At his big pre-dunk contest press conference Saturday night, NBA commissioner Adam Silver used a question about All Star selections to prompt a discussion about the format of the league’s playoffs. It sounds like he would still very much like to do away with the current format, which has the top eight teams from each conference seeded in conference brackets, with the East champions meeting the West champions in the Finals (skip ahead to about 8:28 in the video):
“When we get to the playoffs should we be taking either the best 16 teams, or even if we go eight from the West, eight from the East, seeding one through 16 going into the playoffs? That is something that has gotten serious attention, not just recently but over the last few years at the league office. I think, as I’ve said in the past, the obstacle is travel, and it’s not tradition, in my mind, at least. It’s that, as we’ve added an extra week to the regular season, as we’ve tried to reduce the number of back-to-backs, that we are concerned about teams crisscrossing the country in the first round, for example. We are just concerned about the overall travel we would have in the top 16 teams.
Having said that, you also would like to have a format where your two best teams are ultimately going to meet in the Finals. Obviously, if it’s the top team in the East and the top team in the West—I’m not saying this is the case this year—you could have a situation where the top two teams in the league are meeting in the conference finals, or somewhere else.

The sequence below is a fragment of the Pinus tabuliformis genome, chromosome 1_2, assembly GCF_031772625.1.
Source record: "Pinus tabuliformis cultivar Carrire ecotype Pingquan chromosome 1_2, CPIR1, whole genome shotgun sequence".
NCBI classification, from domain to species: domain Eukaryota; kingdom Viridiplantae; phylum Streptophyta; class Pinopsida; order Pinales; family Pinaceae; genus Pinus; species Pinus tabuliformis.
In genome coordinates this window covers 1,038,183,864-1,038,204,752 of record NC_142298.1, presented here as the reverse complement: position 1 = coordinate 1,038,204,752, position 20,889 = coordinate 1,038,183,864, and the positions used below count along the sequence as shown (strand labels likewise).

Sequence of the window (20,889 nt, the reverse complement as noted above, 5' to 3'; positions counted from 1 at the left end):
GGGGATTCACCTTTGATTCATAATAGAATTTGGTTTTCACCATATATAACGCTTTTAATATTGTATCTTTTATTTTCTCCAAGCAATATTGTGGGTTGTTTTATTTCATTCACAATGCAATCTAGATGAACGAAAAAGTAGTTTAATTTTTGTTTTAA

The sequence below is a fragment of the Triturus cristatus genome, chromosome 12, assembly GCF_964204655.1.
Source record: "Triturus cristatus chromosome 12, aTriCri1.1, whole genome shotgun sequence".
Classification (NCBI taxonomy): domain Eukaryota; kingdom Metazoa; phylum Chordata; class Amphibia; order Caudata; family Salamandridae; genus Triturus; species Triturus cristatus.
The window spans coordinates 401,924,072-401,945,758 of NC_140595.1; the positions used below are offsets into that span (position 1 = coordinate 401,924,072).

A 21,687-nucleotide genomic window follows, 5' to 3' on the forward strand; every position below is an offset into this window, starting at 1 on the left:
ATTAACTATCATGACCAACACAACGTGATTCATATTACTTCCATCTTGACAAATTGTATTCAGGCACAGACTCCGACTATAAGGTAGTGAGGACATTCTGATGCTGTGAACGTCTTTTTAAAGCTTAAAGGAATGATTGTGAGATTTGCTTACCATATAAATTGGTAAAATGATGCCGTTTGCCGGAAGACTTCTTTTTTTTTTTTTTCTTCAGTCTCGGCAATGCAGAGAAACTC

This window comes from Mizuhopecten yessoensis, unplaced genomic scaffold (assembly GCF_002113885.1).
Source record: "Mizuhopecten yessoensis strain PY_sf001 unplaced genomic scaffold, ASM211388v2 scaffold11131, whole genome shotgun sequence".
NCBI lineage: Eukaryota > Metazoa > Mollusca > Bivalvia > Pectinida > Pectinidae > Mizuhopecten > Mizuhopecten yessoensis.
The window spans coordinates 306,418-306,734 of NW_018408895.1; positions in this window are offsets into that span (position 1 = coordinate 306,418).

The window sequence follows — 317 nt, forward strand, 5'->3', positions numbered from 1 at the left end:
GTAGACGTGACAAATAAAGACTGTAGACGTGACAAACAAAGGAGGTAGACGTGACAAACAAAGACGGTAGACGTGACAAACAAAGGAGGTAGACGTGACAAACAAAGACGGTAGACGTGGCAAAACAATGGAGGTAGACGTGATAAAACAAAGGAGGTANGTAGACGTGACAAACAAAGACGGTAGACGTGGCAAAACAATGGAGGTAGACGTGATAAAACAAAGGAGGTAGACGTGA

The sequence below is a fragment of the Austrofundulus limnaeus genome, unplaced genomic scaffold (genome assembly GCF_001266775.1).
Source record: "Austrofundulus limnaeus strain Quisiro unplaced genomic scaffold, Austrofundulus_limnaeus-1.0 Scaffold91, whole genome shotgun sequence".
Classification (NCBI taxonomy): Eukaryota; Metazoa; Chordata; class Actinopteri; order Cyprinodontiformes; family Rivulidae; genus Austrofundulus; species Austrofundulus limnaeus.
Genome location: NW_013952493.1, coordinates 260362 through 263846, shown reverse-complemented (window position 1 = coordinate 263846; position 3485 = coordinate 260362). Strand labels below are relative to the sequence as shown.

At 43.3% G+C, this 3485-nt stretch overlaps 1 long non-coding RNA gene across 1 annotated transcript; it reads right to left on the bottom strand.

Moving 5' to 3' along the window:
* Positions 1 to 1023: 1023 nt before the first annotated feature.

We’re gonna continue to look at that, and it’s still my hope that we’re gonna figure out ways—you know, maybe ultimately you have to add even more days to the season, to spread it out a little bit more to deal with the travel. Maybe air travel will get better. All things we’ll keep looking at.”
The travel concern has to do with the rhythm of a seven-game series played between teams from, say, Miami and Portland. When it’s one series, at the very end of a season, with all the hype of a Finals series, it’s no big deal, but the potential for every round of the playoffs to subject a relatively far-flung team like the Trail Blazers to grueling cross-country travel is a significant hurdle. The East vs. West division of the league and the playoffs lends a fun geographic narrative, but the primary concern is logistic: the quality of basketball is likely to suffer as the travel requirements are increased.
Then there’s this: the conference imbalance isn’t quite what it was even a couple seasons ago. The top nine teams in the East are all legitimately solid teams, as are the top ten teams in the West. The top two teams in the East, record-wise, are right there with the top teams in the West, and the third-best team in the East still has the best basketball player on earth. And all this obscures the fact that there’s no real hard-and-fast way of establishing which exact teams are the two best in the NBA. The Rockets and Warriors might clearly be the league’s best right now, this season, but wear and injuries and adjustments might make things look a lot different between now and the Finals.
All of that is a long way of saying, I think changing the format of the playoffs is a solution in search of a problem. The league has been as imbalanced as ever over the last three seasons, and at the end of each of the last three seasons fans have been treated to the best player on earth taking his underdog squad against one of the greatest teams in NBA history. That does not strike me as a condition that especially needs fixing.